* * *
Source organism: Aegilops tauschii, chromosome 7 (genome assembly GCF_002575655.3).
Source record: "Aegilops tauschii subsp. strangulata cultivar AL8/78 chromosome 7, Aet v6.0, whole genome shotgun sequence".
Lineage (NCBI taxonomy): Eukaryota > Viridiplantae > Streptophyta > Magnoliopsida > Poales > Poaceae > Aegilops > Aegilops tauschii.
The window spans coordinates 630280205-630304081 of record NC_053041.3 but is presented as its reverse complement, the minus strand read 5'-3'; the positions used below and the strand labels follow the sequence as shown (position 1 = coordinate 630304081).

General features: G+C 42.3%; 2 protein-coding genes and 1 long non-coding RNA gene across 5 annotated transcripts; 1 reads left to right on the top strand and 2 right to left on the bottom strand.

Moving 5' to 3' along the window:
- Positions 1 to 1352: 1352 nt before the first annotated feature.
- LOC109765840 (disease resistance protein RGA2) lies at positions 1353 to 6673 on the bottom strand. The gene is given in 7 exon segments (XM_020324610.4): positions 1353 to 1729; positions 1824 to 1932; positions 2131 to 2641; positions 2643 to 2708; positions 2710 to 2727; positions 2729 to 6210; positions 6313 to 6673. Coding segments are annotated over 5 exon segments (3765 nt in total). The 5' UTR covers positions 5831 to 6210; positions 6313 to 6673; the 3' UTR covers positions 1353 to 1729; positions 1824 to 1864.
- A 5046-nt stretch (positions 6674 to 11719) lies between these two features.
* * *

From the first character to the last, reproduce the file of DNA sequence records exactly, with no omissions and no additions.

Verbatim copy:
Source organism: Aegilops tauschii, chromosome 7 (genome assembly GCF_002575655.3).
Source record: "Aegilops tauschii subsp. strangulata cultivar AL8/78 chromosome 7, Aet v6.0, whole genome shotgun sequence".
Lineage (NCBI taxonomy): Eukaryota > Viridiplantae > Streptophyta > Magnoliopsida > Poales > Poaceae > Aegilops > Aegilops tauschii.
The window spans coordinates 630280205-630304081 of record NC_053041.3 but is presented as its reverse complement, the minus strand read 5'-3'; the positions used below and the strand labels follow the sequence as shown (position 1 = coordinate 630304081).

General features: G+C 42.3%; 2 protein-coding genes and 1 long non-coding RNA gene across 5 annotated transcripts; 1 reads left to right on the top strand and 2 right to left on the bottom strand.

Moving 5' to 3' along the window:
- Positions 1 to 1352: 1352 nt before the first annotated feature.
- LOC109765840 (disease resistance protein RGA2) lies at positions 1353 to 6673 on the bottom strand. The gene is given in 7 exon segments (XM_020324610.4): positions 1353 to 1729; positions 1824 to 1932; positions 2131 to 2641; positions 2643 to 2708; positions 2710 to 2727; positions 2729 to 6210; positions 6313 to 6673. Coding segments are annotated over 5 exon segments (3765 nt in total). The 5' UTR covers positions 5831 to 6210; positions 6313 to 6673; the 3' UTR covers positions 1353 to 1729; positions 1824 to 1864.
- A 5046-nt stretch (positions 6674 to 11719) lies between these two features.